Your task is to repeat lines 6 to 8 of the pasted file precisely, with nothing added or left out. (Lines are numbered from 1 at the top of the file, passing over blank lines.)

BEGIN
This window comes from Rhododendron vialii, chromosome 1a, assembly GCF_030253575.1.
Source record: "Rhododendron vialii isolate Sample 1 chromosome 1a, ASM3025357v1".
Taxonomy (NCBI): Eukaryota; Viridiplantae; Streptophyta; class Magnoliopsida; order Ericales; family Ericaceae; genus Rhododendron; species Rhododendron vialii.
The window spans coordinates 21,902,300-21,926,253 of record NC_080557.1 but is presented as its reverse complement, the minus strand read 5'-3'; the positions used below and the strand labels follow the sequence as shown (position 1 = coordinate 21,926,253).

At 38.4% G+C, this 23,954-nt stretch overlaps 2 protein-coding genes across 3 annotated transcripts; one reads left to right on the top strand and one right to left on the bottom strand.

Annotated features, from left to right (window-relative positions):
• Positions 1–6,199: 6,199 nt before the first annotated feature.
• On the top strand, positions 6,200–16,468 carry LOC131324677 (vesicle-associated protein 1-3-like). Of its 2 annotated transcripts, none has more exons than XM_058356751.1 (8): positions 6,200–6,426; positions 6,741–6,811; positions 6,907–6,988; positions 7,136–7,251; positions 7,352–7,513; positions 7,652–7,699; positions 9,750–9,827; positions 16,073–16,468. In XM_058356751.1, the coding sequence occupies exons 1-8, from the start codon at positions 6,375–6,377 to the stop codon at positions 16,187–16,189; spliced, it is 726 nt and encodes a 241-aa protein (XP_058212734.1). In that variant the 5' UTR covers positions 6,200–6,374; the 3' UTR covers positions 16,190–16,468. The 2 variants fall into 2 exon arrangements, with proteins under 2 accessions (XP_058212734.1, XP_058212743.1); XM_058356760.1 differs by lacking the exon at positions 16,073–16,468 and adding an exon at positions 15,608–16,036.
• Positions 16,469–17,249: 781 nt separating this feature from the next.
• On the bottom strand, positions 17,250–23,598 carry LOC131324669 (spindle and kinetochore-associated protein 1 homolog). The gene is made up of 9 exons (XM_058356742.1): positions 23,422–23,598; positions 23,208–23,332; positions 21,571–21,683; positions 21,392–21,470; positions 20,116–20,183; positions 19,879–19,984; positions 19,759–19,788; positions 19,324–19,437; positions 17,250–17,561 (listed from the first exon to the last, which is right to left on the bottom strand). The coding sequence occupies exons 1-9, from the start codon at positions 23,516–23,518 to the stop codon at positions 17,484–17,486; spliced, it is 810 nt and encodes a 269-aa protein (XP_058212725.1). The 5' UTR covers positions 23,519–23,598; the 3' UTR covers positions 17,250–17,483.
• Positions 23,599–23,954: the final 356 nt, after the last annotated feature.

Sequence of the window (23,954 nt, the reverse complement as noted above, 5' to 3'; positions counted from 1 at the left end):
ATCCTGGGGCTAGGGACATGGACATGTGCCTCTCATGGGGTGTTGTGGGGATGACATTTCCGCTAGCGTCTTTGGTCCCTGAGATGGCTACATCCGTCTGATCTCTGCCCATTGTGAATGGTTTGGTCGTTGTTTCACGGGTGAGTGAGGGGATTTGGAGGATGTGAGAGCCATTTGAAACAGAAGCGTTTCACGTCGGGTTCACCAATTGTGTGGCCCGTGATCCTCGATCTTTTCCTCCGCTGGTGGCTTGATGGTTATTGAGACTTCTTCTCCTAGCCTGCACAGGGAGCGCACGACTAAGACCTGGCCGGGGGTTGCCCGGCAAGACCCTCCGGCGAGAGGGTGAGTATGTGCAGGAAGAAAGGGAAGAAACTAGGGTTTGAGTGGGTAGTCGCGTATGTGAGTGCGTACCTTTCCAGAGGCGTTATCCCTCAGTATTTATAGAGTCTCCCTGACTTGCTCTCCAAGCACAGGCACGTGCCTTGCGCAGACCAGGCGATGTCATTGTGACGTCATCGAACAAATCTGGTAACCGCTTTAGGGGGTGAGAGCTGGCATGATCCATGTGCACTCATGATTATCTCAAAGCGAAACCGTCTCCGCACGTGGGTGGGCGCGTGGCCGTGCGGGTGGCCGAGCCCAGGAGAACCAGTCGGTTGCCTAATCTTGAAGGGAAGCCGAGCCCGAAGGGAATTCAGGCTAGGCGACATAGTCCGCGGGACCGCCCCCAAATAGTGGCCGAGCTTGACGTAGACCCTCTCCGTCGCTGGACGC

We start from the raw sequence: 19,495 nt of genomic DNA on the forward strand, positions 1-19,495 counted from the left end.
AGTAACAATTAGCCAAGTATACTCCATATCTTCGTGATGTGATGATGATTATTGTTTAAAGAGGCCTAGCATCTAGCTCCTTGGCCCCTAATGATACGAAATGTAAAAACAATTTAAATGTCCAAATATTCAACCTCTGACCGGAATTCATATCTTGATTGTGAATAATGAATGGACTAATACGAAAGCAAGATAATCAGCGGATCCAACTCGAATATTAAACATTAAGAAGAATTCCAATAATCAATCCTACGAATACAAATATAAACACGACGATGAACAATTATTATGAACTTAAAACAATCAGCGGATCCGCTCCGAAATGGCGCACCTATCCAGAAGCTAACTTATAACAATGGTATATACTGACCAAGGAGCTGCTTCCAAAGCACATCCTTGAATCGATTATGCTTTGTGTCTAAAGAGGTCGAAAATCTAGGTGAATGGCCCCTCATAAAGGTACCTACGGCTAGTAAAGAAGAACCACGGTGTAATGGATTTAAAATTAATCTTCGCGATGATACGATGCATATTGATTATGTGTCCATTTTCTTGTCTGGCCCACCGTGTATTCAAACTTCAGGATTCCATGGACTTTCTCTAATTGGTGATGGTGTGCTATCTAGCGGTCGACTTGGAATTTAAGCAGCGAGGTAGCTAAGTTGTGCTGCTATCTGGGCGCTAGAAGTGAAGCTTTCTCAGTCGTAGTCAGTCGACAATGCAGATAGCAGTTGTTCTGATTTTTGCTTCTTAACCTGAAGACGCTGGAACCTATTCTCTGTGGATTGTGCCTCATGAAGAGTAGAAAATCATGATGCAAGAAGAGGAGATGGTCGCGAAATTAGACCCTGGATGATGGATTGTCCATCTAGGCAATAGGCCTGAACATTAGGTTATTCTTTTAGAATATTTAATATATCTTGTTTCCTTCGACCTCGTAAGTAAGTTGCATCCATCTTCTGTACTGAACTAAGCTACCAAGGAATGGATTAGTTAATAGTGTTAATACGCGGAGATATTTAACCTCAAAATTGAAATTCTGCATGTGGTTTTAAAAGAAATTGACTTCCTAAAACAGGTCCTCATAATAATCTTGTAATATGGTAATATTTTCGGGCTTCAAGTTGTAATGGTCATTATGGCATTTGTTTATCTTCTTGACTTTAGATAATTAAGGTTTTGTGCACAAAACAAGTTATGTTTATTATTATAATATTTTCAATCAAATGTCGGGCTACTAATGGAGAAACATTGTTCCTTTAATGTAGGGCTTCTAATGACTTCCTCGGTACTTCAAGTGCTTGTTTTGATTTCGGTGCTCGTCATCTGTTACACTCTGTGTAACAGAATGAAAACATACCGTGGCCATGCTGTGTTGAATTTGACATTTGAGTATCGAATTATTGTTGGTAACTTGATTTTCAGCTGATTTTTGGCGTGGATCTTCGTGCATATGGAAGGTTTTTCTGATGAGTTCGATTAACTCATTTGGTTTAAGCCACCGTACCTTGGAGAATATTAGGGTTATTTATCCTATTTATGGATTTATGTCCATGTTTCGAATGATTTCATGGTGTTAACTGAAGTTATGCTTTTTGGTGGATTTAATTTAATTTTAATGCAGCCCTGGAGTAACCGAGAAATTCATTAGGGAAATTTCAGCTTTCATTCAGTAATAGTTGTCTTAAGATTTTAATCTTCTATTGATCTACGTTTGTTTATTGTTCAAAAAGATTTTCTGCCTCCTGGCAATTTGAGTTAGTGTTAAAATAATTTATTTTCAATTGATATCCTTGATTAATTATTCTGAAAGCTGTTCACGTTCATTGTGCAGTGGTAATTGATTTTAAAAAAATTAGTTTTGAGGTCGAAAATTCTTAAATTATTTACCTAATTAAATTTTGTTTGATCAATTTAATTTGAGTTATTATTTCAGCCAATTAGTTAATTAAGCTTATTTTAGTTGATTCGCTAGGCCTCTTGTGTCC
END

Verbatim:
Annotated features, from left to right (window-relative positions):
• Positions 1–6,199: 6,199 nt before the first annotated feature.
• On the top strand, positions 6,200–16,468 carry LOC131324677 (vesicle-associated protein 1-3-like). Of its 2 annotated transcripts, none has more exons than XM_058356751.1 (8): positions 6,200–6,426; positions 6,741–6,811; positions 6,907–6,988; positions 7,136–7,251; positions 7,352–7,513; positions 7,652–7,699; positions 9,750–9,827; positions 16,073–16,468. In XM_058356751.1, the coding sequence occupies exons 1-8, from the start codon at positions 6,375–6,377 to the stop codon at positions 16,187–16,189; spliced, it is 726 nt and encodes a 241-aa protein (XP_058212734.1). In that variant the 5' UTR covers positions 6,200–6,374; the 3' UTR covers positions 16,190–16,468. The 2 variants fall into 2 exon arrangements, with proteins under 2 accessions (XP_058212734.1, XP_058212743.1); XM_058356760.1 differs by lacking the exon at positions 16,073–16,468 and adding an exon at positions 15,608–16,036.